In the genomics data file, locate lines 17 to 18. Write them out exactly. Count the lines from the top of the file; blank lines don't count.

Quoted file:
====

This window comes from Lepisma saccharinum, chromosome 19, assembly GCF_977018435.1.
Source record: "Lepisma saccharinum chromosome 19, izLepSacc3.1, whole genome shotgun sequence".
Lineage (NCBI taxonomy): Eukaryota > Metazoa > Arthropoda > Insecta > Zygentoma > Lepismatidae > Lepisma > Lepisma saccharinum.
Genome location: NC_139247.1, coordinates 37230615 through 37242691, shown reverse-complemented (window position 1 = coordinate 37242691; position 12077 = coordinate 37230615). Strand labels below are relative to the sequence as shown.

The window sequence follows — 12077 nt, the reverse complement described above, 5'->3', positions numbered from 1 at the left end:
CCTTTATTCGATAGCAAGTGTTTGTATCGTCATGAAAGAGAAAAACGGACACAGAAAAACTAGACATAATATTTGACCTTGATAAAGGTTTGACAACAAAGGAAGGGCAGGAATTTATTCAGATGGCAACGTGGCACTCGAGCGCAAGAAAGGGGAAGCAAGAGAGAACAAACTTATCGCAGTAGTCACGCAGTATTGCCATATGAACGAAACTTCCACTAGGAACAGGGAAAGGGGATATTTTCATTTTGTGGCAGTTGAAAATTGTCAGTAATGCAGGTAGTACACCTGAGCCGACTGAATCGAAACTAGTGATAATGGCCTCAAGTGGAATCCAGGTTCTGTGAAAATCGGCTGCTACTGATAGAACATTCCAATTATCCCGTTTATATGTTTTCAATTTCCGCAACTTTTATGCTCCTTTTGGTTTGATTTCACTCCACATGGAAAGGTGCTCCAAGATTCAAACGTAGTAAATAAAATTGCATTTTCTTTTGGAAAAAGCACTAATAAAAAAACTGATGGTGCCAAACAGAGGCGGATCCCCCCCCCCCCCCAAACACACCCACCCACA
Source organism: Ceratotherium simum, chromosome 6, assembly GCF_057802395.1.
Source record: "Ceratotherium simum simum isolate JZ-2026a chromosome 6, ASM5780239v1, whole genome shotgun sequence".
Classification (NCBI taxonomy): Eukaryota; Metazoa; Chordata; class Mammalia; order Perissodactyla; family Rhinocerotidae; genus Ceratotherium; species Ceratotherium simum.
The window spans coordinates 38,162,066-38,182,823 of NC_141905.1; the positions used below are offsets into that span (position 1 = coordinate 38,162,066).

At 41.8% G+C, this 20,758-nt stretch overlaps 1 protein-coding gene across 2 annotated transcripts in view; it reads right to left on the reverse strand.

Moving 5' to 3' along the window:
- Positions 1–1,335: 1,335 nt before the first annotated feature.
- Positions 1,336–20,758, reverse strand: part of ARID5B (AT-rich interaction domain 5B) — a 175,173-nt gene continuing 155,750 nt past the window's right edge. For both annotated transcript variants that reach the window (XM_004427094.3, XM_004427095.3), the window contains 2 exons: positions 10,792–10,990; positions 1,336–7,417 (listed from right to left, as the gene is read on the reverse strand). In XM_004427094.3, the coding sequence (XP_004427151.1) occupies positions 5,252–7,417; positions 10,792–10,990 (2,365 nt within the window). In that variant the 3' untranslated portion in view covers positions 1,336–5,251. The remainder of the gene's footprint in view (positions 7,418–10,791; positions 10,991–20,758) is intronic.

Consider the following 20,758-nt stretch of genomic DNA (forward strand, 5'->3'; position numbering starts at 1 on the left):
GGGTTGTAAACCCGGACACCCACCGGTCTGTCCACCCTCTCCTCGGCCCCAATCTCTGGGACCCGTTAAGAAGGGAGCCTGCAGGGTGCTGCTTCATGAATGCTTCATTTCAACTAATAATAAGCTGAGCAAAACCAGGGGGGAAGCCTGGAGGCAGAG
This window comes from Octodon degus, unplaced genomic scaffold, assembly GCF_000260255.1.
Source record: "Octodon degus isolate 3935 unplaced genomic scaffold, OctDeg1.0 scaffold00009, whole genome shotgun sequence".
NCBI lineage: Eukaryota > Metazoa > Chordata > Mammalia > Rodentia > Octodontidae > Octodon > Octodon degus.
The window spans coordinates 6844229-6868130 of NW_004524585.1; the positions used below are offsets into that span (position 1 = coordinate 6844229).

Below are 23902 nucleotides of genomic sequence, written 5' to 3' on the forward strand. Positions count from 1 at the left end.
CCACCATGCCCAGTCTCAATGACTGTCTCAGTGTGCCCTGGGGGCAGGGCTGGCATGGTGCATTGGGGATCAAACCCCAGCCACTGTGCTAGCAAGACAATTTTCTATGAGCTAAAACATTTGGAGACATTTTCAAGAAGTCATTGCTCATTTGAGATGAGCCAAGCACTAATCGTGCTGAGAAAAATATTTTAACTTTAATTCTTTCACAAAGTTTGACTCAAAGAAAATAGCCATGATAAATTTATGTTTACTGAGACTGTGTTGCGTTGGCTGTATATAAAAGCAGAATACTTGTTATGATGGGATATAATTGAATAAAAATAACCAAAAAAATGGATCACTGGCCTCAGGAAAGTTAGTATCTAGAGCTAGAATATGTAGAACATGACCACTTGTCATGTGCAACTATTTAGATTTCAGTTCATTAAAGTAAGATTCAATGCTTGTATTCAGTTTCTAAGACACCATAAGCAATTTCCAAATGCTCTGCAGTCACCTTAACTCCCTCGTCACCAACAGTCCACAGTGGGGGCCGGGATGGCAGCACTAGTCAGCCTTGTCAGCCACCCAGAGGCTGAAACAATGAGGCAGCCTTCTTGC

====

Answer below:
This window comes from Octodon degus, unplaced genomic scaffold, assembly GCF_000260255.1.
Source record: "Octodon degus isolate 3935 unplaced genomic scaffold, OctDeg1.0 scaffold00009, whole genome shotgun sequence".